Lindsay has embarked on a five month study tour of South America. She is starting in Ecuador, progressing to Bolivia then Peru and finishing in Argentina where she will be in a study abroad program in Buenos Aires. You can follow her blog at http://adelanteyarriba.blogspot.com/ as well as follow her on Facebook here https://www.facebook.com/lindsay.fasser. We’re in contact with her almost daily (thank you Verizon International Plan + WiFi/Texting!) and she is exploring some amazing towns in Ecuador and meeting some new friends.
John Howell picked a great hike this year for our annual boyz excursion into the woods and off the grid. Five men entered the Never Summer Wilderness to hike, fish, drink, cross the Continental Divide (twice), play in the snow and get Rocky Mountain High (12,200′ to be exact). Participants included Rob Blake (Montana), John Howell (Texas), Pat Boyer (Arizona), Scott & Jeff Thompson (Washington) – all fraternity brothers from Trinity (San Antonio).
Click here for the photos of the trip.
Highlights and memories included:
- Everyone had early flights to Colorado to get in, get geared up, buy fishing licenses, etc.
- Fishing in Big Thompson River outside of Estes Park
- Big Kahuna BBQ dinner at Smokin’ Daves
- First day hike, 7.5 miles to Bowen Lake – 2,100′ gain – Blue Bird Day hiking, but snow started in late afternoon after we got tents set-up – nailed it!
- Saw TWO bull moose on the way to Bowen – massive! check the pictures.
- All day Saturday was snow, fishing (Pat was only winner on fishing), big bon fire, napping and relaxing. Scott got two holes of golf in to keep the tradition alive.
- Day three – Patricks Birthday! – Rewarded with 8 tough miles through Bowen Pass, Continental Divide to Parika Lake. Another bluebird day, incredible views and Pat had his Oxygen Blast birthday gift to keep us all oxygenated. Highest point was 12,200′.
- We had another great campsite about 1/3 mile below the lake – once we set-up back to lake for fishing – killed it! 5 beautiful Eastern Brook Trout (Scott 2, Jeff 1, Patrick 2, Rob 0)
- Grilled fish and bourbon tasting Sunday Night – Also, clear sky’s and bright stars for gazing
- Monday – another blue bird day for the easy 7.5 mile hike out.
Jackson and I were lucky enough to go to the Philmont Boy Scout Ranch in North Central New Mexico with 29 other scouts and 13 dads from Troop 186 this summer. It was an incredible trip, an incredible experience and a bucket list hiking adventure. We were gone for 15 days in late July that started with a flight to Denver and a drive to Salida, Colorado. We spent a couple of days in Salida getting used to altitude and having fun! We spent a full day on the Arkansas river floating Browns Canyon on inflatable kayaks (Duckies) and a half day climbing on a high ropes course with Captain Zipline.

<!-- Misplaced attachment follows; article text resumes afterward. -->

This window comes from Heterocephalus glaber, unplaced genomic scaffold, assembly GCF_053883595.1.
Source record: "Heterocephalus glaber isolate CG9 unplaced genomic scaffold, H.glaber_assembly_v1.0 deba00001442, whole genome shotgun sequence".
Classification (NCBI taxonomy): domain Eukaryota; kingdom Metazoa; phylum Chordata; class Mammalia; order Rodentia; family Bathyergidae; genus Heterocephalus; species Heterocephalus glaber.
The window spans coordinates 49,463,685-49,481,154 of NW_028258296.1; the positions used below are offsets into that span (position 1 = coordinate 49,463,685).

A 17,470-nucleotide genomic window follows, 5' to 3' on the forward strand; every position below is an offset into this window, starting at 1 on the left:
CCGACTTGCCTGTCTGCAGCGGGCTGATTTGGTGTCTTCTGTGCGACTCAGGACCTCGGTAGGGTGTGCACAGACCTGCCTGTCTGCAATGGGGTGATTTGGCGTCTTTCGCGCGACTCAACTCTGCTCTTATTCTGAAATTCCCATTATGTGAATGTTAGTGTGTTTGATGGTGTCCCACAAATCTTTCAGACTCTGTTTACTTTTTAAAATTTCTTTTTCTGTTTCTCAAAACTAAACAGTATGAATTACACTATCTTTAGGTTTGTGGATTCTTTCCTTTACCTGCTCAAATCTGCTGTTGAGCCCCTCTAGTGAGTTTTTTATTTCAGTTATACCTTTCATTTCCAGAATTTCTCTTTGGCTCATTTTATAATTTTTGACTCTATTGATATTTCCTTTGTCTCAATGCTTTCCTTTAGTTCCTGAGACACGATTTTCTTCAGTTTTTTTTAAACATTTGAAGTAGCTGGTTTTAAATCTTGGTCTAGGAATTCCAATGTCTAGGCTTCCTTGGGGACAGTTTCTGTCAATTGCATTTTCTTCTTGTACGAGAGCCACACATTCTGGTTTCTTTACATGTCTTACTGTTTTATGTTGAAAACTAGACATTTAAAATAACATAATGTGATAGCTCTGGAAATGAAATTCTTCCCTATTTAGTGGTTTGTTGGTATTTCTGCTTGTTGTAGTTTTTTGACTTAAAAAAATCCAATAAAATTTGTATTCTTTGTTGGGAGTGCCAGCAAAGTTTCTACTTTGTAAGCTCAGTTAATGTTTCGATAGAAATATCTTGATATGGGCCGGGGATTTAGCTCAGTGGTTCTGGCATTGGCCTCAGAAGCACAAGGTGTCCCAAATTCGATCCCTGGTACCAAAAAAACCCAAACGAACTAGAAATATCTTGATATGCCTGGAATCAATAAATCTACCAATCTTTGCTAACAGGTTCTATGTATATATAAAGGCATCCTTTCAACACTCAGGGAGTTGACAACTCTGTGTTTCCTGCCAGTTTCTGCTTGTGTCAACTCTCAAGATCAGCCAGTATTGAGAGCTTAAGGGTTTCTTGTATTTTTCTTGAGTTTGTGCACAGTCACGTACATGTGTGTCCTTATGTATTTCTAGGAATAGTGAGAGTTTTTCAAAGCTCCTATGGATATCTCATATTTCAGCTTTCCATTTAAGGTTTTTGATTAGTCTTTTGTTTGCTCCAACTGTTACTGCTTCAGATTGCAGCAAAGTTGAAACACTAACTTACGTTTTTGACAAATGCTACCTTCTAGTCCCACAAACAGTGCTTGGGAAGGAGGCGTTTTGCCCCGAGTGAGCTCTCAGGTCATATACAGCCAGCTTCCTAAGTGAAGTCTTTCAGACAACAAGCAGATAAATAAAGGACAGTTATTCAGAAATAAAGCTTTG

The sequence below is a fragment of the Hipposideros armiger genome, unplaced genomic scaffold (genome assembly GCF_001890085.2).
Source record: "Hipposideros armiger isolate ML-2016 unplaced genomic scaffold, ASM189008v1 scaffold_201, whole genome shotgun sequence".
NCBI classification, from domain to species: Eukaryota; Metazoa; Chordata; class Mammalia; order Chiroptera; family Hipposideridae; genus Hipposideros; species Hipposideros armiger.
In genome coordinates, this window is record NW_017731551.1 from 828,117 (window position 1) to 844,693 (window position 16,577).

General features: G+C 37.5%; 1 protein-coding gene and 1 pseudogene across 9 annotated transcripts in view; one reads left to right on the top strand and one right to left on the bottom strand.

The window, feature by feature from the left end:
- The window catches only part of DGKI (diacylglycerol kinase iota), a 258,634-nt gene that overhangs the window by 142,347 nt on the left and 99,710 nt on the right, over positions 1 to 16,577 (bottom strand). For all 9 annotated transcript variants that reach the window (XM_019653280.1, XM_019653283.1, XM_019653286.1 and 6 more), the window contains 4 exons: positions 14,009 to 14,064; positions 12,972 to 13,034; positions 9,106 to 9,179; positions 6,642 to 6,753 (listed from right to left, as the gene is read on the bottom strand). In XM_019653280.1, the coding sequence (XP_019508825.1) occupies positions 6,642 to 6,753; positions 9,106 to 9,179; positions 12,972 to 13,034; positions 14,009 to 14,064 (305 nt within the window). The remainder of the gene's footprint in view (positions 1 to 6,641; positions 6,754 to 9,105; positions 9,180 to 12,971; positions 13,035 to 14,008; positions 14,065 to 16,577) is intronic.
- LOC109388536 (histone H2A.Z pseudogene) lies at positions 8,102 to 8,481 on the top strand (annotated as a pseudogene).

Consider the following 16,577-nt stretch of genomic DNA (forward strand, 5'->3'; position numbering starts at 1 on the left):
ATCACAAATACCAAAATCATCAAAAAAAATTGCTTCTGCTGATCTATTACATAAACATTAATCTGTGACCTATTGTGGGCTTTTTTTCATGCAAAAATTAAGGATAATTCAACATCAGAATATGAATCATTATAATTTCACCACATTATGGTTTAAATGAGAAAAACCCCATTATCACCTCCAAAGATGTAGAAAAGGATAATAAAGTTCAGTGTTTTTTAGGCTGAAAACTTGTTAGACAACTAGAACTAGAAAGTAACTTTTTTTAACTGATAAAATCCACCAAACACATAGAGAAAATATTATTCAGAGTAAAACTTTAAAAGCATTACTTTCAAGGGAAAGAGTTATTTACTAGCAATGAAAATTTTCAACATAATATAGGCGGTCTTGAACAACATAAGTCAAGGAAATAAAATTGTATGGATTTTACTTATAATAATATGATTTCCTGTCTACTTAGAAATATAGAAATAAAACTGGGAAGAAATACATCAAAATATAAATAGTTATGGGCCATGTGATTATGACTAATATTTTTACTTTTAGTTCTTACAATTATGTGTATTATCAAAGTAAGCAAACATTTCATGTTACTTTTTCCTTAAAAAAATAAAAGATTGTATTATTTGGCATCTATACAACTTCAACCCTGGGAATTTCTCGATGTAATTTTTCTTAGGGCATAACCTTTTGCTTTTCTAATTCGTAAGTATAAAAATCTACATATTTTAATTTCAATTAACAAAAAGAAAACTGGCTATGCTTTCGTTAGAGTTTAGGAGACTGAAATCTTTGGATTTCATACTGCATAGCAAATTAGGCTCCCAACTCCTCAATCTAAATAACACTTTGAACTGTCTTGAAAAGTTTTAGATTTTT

Philmont moves 23,000 people through the 140,000 acre property every summer – it’s a Boy Scout Disney Land! For more details on the operations, read my blog post on the operational and leadership lessons learned at Philmont on my business site here.
Philmont was fun on so many levels – highlights below and pictures here.
- Our crew (8 boys + 4/5 dads) hiked itinerary 9 and covered almost 70 miles over 11 days on the trail – so, lots of mileage and time off the grid
- The hike was constantly interrupted by cool activities like: black powder rifle shooting, 3D archery, sweat lodges, spar pole climbing, fly fishing and so much more
- The boys were in charge and had to be leaders – Dylan Baker was crew leader, Joe Gockowski was chaplains aid and Jackson was wilderness gia (making sure we followed leave no trace principles). I was the adult adviser and got to support the boys leadership to guide the crew throughout the trip.
- It was great hiking with the other dads – Rick, Eric, Andy and Brent – Eric taught us Euchre and we played it a lot!